According to the thirteenth-century Icelandic scholar Snorri Sturluson, she’s the daughter of Loki and the giant Angrboða (“Anguish-boding”), and therefore the sister of the wolf Fenrir and the world serpent, Jormungand. But Snorri can’t be taken at face value, and this family tree is likely something he himself invented in the interest of making Norse mythology seem more neat and tidy than it actually was.
Hel is generally presented as being rather greedy and indifferent to the concerns of both the living and the dead, but her personality is little-developed in what survives of Old Norse literature. She’s mostly mentioned only in passing.
Due to how ill-defined her character is, many scholars view Hel as a late feature of Norse heathendom, and likely an invention of the poets. Either way, it’s interesting to note that the Old Norse word Hel, which is the simpler and probably much older version of the place-name Helheim, is grammatically feminine. The writers cited above use this as a piece of evidence for the argument that the goddess Hel is a literary “personification” of the underworld. However, in the animistic and pantheistic worldview of the ancient Norse and other Germanic peoples, where nothing is inert or impersonal and everything is in some way divine, the view that the underworld comprises the tangible manifestation of a goddess – or, to put it another way, the view that a goddess is the force that animates the world beneath the ground – would be considered perfectly normal. The entire concept of “personification” would have been out of place.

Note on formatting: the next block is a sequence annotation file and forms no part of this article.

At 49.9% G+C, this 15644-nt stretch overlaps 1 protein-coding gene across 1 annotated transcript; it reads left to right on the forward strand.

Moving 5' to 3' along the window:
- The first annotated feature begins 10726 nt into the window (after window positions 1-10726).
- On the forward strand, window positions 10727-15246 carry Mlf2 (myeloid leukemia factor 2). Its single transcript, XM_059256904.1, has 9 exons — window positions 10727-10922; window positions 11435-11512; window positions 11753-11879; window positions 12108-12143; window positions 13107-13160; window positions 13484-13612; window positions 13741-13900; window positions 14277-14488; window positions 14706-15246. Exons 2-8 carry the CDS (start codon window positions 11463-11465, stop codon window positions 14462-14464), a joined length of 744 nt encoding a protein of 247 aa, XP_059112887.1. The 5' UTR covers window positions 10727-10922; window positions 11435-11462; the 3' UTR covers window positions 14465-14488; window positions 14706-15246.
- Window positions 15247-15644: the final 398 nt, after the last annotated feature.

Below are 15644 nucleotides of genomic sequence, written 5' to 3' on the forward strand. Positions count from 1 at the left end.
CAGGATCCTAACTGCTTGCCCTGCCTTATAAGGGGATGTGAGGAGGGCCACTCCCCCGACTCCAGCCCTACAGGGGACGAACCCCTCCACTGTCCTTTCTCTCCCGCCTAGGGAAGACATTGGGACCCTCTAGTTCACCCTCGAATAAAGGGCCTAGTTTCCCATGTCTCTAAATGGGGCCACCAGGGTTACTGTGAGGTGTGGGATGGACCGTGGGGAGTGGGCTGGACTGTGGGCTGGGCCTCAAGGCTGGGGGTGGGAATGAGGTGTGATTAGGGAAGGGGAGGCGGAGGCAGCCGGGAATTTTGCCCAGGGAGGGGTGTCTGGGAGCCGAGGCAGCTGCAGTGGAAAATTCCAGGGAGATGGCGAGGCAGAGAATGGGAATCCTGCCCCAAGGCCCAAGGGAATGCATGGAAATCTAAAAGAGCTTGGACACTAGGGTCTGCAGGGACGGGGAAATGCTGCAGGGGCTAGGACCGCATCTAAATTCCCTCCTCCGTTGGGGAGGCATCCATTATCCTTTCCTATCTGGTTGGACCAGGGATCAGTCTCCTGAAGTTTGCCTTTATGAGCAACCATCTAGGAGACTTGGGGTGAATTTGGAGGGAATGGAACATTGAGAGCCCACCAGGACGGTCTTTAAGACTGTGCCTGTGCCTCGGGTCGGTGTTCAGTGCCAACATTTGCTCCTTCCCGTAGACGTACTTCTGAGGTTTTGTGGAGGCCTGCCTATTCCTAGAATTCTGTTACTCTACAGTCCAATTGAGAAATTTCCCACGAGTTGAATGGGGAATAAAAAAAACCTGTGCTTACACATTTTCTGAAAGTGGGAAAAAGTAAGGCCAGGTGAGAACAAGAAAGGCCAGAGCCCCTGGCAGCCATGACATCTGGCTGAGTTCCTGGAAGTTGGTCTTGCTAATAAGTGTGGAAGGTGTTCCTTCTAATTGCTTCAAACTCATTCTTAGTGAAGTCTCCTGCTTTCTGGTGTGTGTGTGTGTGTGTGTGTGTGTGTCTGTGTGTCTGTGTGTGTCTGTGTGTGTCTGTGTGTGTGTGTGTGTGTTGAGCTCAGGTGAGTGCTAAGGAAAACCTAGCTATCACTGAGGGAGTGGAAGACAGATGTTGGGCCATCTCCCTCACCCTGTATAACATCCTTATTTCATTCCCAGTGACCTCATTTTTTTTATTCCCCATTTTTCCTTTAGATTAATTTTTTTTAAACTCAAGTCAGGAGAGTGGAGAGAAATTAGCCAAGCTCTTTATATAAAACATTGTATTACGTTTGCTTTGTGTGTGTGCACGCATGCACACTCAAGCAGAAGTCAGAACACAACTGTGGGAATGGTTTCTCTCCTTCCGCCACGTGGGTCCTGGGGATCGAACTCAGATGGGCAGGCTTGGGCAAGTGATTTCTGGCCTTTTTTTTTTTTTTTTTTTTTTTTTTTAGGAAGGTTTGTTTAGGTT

Even if Hel is a literary invention – which must remain an open question – she’s a literary invention that’s very much in keeping with the spirit of the pre-Christian Germanic outlook on life.
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 Orel, Vladimir. 2003. A Handbook of Germanic Etymology. p. 156, 168.
 See, for example:
Ellis, Hilda Roderick. 1968. The Road to Hel: A Study of the Conception of the Dead in Old Norse Literature. p. 84.
Simek, Rudolf. 1993. Dictionary of Northern Mythology. Translated by Angela Hall. p. 138.